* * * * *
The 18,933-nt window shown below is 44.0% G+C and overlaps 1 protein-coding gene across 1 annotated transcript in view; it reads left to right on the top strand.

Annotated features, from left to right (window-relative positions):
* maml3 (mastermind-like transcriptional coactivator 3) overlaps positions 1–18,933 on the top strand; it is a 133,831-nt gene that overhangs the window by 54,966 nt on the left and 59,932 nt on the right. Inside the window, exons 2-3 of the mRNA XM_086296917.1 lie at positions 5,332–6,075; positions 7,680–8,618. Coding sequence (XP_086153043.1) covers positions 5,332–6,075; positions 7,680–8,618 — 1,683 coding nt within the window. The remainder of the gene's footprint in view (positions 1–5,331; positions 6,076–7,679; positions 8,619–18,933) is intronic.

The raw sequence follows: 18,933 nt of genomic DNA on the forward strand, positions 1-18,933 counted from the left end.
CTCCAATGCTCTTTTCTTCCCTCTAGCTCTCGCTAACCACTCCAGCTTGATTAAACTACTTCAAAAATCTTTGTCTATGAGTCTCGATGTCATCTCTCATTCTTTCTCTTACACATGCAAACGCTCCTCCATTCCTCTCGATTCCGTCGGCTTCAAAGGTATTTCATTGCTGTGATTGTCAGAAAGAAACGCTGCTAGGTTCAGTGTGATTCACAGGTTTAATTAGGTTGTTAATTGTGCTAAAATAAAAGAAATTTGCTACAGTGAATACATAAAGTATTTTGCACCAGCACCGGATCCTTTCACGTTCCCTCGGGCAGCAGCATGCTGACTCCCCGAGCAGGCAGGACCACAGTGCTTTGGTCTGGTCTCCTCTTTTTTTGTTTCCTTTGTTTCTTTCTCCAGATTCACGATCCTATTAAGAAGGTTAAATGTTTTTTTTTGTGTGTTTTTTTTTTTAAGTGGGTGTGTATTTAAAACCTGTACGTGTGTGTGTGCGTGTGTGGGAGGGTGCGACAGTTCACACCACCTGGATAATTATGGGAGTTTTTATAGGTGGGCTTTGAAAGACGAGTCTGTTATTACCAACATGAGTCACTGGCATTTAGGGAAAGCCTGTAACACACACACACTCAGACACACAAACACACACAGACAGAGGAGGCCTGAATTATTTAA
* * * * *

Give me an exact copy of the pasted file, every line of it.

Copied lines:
The 18,933-nt window shown below is 44.0% G+C and overlaps 1 protein-coding gene across 1 annotated transcript in view; it reads left to right on the top strand.

Annotated features, from left to right (window-relative positions):
* maml3 (mastermind-like transcriptional coactivator 3) overlaps positions 1–18,933 on the top strand; it is a 133,831-nt gene that overhangs the window by 54,966 nt on the left and 59,932 nt on the right. Inside the window, exons 2-3 of the mRNA XM_086296917.1 lie at positions 5,332–6,075; positions 7,680–8,618. Coding sequence (XP_086153043.1) covers positions 5,332–6,075; positions 7,680–8,618 — 1,683 coding nt within the window. The remainder of the gene's footprint in view (positions 1–5,331; positions 6,076–7,679; positions 8,619–18,933) is intronic.

The raw sequence follows: 18,933 nt of genomic DNA on the forward strand, positions 1-18,933 counted from the left end.
CTCCAATGCTCTTTTCTTCCCTCTAGCTCTCGCTAACCACTCCAGCTTGATTAAACTACTTCAAAAATCTTTGTCTATGAGTCTCGATGTCATCTCTCATTCTTTCTCTTACACATGCAAACGCTCCTCCATTCCTCTCGATTCCGTCGGCTTCAAAGGTATTTCATTGCTGTGATTGTCAGAAAGAAACGCTGCTAGGTTCAGTGTGATTCACAGGTTTAATTAGGTTGTTAATTGTGCTAAAATAAAAGAAATTTGCTACAGTGAATACATAAAGTATTTTGCACCAGCACCGGATCCTTTCACGTTCCCTCGGGCAGCAGCATGCTGACTCCCCGAGCAGGCAGGACCACAGTGCTTTGGTCTGGTCTCCTCTTTTTTTGTTTCCTTTGTTTCTTTCTCCAGATTCACGATCCTATTAAGAAGGTTAAATGTTTTTTTTTGTGTGTTTTTTTTTTTAAGTGGGTGTGTATTTAAAACCTGTACGTGTGTGTGTGCGTGTGTGGGAGGGTGCGACAGTTCACACCACCTGGATAATTATGGGAGTTTTTATAGGTGGGCTTTGAAAGACGAGTCTGTTATTACCAACATGAGTCACTGGCATTTAGGGAAAGCCTGTAACACACACACACTCAGACACACAAACACACACAGACAGAGGAGGCCTGAATTATTTAA